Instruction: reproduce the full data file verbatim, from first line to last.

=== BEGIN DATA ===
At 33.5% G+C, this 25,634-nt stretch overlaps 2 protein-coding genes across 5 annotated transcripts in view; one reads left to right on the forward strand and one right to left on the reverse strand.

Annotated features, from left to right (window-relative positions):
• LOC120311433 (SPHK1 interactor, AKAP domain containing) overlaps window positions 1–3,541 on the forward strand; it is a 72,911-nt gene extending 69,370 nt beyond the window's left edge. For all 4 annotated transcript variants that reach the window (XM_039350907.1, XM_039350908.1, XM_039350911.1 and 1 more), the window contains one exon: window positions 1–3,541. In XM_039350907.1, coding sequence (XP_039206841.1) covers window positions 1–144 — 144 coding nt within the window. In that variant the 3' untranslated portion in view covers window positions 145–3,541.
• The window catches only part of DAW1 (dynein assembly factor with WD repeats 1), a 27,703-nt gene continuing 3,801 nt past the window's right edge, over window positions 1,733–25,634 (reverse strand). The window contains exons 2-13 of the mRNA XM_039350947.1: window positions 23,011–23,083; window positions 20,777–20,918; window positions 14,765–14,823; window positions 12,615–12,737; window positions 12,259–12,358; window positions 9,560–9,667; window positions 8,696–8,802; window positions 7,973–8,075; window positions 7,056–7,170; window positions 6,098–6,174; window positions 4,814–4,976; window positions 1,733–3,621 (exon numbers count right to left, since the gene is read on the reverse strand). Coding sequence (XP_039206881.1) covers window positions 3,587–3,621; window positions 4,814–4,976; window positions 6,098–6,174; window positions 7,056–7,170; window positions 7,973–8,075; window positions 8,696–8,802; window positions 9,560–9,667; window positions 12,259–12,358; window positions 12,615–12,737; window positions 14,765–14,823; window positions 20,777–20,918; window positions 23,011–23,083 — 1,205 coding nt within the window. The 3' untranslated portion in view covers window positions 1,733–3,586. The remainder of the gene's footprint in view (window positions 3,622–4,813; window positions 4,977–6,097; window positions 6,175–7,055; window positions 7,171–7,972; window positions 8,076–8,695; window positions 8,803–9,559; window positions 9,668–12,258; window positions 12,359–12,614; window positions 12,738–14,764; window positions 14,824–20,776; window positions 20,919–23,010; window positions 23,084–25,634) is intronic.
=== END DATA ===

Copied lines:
At 33.5% G+C, this 25,634-nt stretch overlaps 2 protein-coding genes across 5 annotated transcripts in view; one reads left to right on the forward strand and one right to left on the reverse strand.

Annotated features, from left to right (window-relative positions):
• LOC120311433 (SPHK1 interactor, AKAP domain containing) overlaps window positions 1–3,541 on the forward strand; it is a 72,911-nt gene extending 69,370 nt beyond the window's left edge. For all 4 annotated transcript variants that reach the window (XM_039350907.1, XM_039350908.1, XM_039350911.1 and 1 more), the window contains one exon: window positions 1–3,541. In XM_039350907.1, coding sequence (XP_039206841.1) covers window positions 1–144 — 144 coding nt within the window. In that variant the 3' untranslated portion in view covers window positions 145–3,541.
• The window catches only part of DAW1 (dynein assembly factor with WD repeats 1), a 27,703-nt gene continuing 3,801 nt past the window's right edge, over window positions 1,733–25,634 (reverse strand). The window contains exons 2-13 of the mRNA XM_039350947.1: window positions 23,011–23,083; window positions 20,777–20,918; window positions 14,765–14,823; window positions 12,615–12,737; window positions 12,259–12,358; window positions 9,560–9,667; window positions 8,696–8,802; window positions 7,973–8,075; window positions 7,056–7,170; window positions 6,098–6,174; window positions 4,814–4,976; window positions 1,733–3,621 (exon numbers count right to left, since the gene is read on the reverse strand). Coding sequence (XP_039206881.1) covers window positions 3,587–3,621; window positions 4,814–4,976; window positions 6,098–6,174; window positions 7,056–7,170; window positions 7,973–8,075; window positions 8,696–8,802; window positions 9,560–9,667; window positions 12,259–12,358; window positions 12,615–12,737; window positions 14,765–14,823; window positions 20,777–20,918; window positions 23,011–23,083 — 1,205 coding nt within the window. The 3' untranslated portion in view covers window positions 1,733–3,586. The remainder of the gene's footprint in view (window positions 3,622–4,813; window positions 4,977–6,097; window positions 6,175–7,055; window positions 7,171–7,972; window positions 8,076–8,695; window positions 8,803–9,559; window positions 9,668–12,258; window positions 12,359–12,614; window positions 12,738–14,764; window positions 14,824–20,776; window positions 20,919–23,010; window positions 23,084–25,634) is intronic.